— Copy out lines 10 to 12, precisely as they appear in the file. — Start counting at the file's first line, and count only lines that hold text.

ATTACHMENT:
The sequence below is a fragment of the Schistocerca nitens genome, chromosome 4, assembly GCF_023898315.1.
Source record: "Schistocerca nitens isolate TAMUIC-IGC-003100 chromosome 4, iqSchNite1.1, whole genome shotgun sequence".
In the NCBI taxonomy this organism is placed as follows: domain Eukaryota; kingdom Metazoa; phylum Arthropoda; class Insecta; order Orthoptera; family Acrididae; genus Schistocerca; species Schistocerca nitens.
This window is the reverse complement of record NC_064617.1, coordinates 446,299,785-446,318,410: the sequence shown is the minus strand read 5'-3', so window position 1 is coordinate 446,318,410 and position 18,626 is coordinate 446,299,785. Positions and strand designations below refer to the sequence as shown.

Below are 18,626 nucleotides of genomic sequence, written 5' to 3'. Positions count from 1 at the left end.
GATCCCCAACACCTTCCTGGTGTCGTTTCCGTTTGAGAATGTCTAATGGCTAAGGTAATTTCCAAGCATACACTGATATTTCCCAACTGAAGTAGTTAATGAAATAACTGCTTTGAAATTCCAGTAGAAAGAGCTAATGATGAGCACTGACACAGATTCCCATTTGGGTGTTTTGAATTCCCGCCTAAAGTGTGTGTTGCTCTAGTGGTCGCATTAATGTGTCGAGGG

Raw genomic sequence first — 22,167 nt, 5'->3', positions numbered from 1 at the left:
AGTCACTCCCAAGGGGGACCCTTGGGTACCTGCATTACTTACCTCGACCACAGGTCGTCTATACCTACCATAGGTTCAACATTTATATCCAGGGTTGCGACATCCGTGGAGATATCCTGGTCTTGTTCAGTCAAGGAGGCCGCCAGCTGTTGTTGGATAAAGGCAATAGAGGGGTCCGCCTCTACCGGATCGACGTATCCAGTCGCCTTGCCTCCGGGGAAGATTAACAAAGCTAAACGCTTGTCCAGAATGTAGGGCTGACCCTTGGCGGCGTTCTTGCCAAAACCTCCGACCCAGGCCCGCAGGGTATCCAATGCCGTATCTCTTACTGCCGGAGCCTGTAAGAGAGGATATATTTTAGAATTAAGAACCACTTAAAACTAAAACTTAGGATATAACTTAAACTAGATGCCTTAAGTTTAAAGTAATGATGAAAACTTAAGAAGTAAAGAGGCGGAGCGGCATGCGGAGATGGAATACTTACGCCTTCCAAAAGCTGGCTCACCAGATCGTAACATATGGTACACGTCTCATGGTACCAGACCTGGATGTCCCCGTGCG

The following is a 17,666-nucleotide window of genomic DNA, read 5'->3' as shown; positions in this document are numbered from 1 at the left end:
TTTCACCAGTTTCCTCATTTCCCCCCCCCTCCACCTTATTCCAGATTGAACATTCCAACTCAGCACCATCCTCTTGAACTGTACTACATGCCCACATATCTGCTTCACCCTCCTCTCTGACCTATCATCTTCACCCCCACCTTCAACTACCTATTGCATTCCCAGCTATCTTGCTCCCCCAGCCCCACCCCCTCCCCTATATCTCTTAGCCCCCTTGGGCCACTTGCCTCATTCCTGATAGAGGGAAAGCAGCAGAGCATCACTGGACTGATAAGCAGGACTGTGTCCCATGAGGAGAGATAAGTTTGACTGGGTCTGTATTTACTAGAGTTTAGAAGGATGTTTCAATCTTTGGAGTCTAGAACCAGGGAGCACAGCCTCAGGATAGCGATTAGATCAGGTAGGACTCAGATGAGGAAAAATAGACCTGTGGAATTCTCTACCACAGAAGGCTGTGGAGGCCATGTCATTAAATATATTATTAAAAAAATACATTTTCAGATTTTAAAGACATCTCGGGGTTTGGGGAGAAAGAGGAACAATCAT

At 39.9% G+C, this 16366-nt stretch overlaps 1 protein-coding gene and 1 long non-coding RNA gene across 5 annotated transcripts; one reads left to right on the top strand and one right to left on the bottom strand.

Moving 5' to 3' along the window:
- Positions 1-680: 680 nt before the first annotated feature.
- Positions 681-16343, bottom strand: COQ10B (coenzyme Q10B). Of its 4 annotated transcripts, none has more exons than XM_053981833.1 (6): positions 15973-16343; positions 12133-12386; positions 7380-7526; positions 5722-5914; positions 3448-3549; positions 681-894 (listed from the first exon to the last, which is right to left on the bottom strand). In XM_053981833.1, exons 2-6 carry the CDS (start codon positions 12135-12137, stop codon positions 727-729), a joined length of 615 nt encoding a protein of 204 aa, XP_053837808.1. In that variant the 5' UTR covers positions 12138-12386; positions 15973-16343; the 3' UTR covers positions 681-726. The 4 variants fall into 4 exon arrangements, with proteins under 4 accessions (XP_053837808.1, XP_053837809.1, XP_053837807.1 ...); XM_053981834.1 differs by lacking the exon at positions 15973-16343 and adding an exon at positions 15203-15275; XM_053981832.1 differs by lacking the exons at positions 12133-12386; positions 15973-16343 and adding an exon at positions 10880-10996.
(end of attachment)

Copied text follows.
TTTCACCAGTTTCCTCATTTCCCCCCCCCTCCACCTTATTCCAGATTGAACATTCCAACTCAGCACCATCCTCTTGAACTGTACTACATGCCCACATATCTGCTTCACCCTCCTCTCTGACCTATCATCTTCACCCCCACCTTCAACTACCTATTGCATTCCCAGCTATCTTGCTCCCCCAGCCCCACCCCCTCCCCTATATCTCTTAGCCCCCTTGGGCCACTTGCCTCATTCCTGATAGAGGGAAAGCAGCAGAGCATCACTGGACTGATAAGCAGGACTGTGTCCCATGAGGAGAGATAAGTTTGACTGGGTCTGTATTTACTAGAGTTTAGAAGGATGTTTCAATCTTTGGAGTCTAGAACCAGGGAGCACAGCCTCAGGATAGCGATTAGATCAGGTAGGACTCAGATGAGGAAAAATAGACCTGTGGAATTCTCTACCACAGAAGGCTGTGGAGGCCATGTCATTAAATATATTATTAAAAAAATACATTTTCAGATTTTAAAGACATCTCGGGGTTTGGGGAGAAAGAGGAACAATCAT

At 39.9% G+C, this 16366-nt stretch overlaps 1 protein-coding gene and 1 long non-coding RNA gene across 5 annotated transcripts; one reads left to right on the top strand and one right to left on the bottom strand.

Moving 5' to 3' along the window: